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Knife crime soars by 8pc despite Minister's sword ban and net campaign

KNIFE crime rose by 8pc in the past year as blades continue to be used to intimidate, harm and kill victims throughout the country.

New figures show that the number of violent offences involving the use of knives increased from 1,170 in 2008 to 1,264 last year, the highest total in seven years.

The use of knives became more widespread despite a concerted campaign to curb the carrying of knives by young people.

Last year, 19 people died in knife-related murders, six of them in Dublin.


The Herald has launched the Bin The Blade campaign to highlight the dangers of knife crime, and the initiative has been backed by Taoiseach Brian Cowen and broadcaster Joe Duffy, among others.

The Central Statistics Office has now revealed that the number of robberies from establishments or institutions involving threats with knives soared by 34pc from 372 to 451 last year.

Robberies from individuals jumped by 10pc, from 311 to 343. Assaults with knives causing harm increased from 336 to 341. The number of aggravated burglaries using knives fell from 131 to 108. The increase came amid a crackdown on the use of blades.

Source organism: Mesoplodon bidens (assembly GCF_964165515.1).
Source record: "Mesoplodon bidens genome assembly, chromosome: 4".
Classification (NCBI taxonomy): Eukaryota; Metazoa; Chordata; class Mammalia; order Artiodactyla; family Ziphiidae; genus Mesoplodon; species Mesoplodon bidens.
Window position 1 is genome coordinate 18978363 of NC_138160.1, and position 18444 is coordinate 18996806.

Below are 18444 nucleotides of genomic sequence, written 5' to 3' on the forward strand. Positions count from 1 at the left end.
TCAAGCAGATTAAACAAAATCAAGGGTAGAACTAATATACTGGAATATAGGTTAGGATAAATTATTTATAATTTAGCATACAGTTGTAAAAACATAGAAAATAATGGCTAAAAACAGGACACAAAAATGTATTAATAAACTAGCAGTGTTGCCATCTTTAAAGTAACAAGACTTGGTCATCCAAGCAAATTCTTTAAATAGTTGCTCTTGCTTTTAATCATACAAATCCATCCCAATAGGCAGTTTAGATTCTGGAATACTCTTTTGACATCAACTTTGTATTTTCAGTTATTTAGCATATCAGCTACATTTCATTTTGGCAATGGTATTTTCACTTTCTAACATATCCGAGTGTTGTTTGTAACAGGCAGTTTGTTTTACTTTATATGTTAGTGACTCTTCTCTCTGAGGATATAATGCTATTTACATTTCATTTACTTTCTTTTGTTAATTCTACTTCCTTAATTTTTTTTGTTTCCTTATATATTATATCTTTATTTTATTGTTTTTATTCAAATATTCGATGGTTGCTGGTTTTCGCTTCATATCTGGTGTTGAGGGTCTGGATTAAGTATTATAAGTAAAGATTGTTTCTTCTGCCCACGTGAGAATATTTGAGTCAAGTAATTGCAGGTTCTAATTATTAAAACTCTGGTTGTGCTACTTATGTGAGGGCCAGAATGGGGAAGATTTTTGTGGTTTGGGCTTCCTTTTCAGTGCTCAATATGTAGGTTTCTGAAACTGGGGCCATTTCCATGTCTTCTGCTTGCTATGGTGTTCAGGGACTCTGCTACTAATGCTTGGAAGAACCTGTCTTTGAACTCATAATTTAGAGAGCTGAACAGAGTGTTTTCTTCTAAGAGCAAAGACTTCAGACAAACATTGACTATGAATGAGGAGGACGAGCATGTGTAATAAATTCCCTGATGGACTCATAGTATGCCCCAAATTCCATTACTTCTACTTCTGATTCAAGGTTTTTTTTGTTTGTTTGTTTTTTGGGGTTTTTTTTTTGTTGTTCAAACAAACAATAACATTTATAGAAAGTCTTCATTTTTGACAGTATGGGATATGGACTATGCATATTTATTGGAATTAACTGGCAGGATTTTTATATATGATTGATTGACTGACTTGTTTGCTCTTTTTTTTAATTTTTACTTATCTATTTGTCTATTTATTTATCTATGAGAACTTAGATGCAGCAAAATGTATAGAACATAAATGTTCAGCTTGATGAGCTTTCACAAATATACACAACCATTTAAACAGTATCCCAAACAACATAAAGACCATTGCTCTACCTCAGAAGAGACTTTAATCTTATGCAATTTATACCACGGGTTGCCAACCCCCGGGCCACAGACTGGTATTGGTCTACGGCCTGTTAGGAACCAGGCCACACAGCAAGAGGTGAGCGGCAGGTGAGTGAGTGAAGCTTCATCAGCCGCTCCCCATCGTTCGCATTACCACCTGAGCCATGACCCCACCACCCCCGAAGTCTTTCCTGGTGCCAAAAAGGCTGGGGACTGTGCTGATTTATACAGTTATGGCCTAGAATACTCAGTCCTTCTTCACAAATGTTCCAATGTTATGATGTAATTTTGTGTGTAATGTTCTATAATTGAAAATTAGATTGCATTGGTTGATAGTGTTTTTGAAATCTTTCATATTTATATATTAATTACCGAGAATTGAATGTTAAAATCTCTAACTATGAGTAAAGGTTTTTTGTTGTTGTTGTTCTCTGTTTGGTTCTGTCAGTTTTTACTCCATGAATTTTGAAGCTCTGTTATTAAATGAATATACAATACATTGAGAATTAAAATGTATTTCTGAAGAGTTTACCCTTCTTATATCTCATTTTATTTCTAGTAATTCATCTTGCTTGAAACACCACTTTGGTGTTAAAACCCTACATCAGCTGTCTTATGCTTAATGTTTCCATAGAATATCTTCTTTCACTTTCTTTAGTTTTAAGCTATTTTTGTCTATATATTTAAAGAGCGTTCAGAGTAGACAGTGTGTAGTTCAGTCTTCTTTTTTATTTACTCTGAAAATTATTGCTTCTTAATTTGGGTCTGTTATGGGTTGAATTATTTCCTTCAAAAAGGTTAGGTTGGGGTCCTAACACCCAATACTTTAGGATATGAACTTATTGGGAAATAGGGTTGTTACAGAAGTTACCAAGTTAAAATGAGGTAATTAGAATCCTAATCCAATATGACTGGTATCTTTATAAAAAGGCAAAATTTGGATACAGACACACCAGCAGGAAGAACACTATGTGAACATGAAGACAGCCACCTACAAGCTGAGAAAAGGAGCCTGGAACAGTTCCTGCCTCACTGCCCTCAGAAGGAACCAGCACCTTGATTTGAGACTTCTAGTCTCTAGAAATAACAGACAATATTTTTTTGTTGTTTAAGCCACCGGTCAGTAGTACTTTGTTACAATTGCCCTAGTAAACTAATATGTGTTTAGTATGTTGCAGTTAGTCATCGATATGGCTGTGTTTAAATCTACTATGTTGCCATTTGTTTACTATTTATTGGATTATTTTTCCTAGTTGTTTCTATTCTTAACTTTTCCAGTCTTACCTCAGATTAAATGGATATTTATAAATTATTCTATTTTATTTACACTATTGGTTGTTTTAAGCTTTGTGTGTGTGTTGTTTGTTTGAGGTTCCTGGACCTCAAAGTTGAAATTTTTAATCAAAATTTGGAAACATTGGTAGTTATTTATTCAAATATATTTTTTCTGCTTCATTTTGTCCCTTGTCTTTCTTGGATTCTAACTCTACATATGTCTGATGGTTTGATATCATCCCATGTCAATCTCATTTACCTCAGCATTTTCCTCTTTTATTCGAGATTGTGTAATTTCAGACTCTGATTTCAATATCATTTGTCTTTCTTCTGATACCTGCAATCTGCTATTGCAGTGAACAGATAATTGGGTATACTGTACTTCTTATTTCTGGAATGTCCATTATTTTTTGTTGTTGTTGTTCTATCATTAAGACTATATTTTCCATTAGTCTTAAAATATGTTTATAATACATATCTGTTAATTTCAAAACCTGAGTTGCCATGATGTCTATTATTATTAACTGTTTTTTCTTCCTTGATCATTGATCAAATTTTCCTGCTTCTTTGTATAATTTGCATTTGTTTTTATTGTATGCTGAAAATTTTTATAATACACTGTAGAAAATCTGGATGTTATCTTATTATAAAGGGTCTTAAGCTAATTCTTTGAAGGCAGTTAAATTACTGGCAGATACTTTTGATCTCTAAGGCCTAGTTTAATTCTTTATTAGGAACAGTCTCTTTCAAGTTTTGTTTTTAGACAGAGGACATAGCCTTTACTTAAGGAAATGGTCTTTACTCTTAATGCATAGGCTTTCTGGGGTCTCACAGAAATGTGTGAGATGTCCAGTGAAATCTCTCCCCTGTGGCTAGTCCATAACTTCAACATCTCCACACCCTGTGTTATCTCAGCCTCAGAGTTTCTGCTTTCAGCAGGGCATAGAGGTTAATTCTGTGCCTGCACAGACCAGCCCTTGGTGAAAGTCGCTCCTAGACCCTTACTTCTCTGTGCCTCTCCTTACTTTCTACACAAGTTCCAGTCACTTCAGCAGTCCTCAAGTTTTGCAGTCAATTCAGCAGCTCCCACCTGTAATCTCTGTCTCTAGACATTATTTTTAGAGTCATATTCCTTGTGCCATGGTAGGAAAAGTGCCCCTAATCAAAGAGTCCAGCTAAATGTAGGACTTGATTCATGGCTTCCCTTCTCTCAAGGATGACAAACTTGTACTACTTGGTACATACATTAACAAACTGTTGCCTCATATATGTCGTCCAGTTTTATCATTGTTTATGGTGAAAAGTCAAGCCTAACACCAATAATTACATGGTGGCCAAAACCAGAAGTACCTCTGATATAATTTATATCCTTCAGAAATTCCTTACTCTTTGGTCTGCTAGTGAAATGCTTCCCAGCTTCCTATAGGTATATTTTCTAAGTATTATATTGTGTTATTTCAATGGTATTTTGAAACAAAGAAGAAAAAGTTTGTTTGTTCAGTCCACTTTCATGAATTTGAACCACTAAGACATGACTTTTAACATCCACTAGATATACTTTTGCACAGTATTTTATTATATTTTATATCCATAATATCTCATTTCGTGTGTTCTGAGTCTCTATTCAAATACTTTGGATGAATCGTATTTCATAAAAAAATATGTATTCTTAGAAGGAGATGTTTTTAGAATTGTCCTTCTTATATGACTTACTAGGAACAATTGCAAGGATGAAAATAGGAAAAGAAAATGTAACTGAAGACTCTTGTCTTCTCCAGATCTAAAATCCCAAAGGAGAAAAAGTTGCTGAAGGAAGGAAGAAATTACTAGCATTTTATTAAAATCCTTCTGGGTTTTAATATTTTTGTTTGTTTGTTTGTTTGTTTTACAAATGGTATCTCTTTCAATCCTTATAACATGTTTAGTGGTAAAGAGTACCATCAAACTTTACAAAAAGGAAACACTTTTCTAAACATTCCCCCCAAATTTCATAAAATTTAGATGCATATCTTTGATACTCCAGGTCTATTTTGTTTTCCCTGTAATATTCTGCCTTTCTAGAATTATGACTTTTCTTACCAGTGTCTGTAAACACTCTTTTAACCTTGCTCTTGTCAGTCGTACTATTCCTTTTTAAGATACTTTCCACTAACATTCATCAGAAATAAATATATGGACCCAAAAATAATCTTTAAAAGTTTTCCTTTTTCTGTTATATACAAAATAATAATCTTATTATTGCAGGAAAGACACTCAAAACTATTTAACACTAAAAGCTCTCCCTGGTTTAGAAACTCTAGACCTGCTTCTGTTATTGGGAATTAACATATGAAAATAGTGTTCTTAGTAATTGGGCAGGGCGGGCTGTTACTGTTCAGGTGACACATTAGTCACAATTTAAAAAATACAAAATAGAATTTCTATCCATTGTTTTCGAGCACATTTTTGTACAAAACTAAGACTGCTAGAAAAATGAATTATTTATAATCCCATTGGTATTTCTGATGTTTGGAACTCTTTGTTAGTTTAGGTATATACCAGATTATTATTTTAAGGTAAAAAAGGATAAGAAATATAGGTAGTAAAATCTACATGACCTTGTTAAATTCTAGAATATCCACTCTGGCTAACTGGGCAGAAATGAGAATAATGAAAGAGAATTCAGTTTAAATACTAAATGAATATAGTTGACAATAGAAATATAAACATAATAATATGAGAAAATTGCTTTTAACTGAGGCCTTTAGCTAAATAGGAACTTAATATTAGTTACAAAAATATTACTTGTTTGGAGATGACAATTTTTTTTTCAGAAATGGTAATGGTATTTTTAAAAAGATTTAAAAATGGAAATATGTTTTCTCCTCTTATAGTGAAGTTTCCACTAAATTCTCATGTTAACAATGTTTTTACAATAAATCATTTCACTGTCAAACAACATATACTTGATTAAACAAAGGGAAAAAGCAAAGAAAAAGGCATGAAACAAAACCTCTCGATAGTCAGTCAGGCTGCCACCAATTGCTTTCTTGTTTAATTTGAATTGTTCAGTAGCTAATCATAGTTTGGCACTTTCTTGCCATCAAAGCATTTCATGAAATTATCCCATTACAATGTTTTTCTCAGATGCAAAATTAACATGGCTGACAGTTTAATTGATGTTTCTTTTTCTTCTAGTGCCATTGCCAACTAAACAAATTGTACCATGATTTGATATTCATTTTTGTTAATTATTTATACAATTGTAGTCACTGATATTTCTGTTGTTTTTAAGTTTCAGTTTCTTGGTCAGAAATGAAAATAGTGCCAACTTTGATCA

Last year, the maximum prison sentence for carrying a knife with intent was increased to five years. Greater powers of stop and search were given to the gardai. Certain types of military blades and knives have been banned outright.

Central Criminal Court Judge Barry White has said he was "strongly of the view that deterrent sentences are necessary in the hope that they reduce the occurrence of stabbings".

"Life in certain areas seems to have become very cheap, if not reduced to the level where there is no value placed on life," he said, as he sentenced Robert Devine to 10 years in jail for manslaughter with a knife.

A Government-backed How Big Do You Feel campaign was launched last February by Justice Minister Dermot Ahern and Garda Commissioner Fachtna Murphy.

It was aimed at informing and educating young people about the dangers of carrying knives and eventually reducing the number of incidents of knife crime. It formally ended last weekend.

The campaign targeted young males with messages delivered through role models in the sporting and media worlds and incorporates a series of local roadshows as well as a dedicated website and involvement in social networking sites such as bebo.

The import and sale of samurai swords have also been banned, though exemptions are made for collectors and martial arts enthusiasts.

The campaign had the support of the GAA, the FAI, the IRFU and other sporting bodies.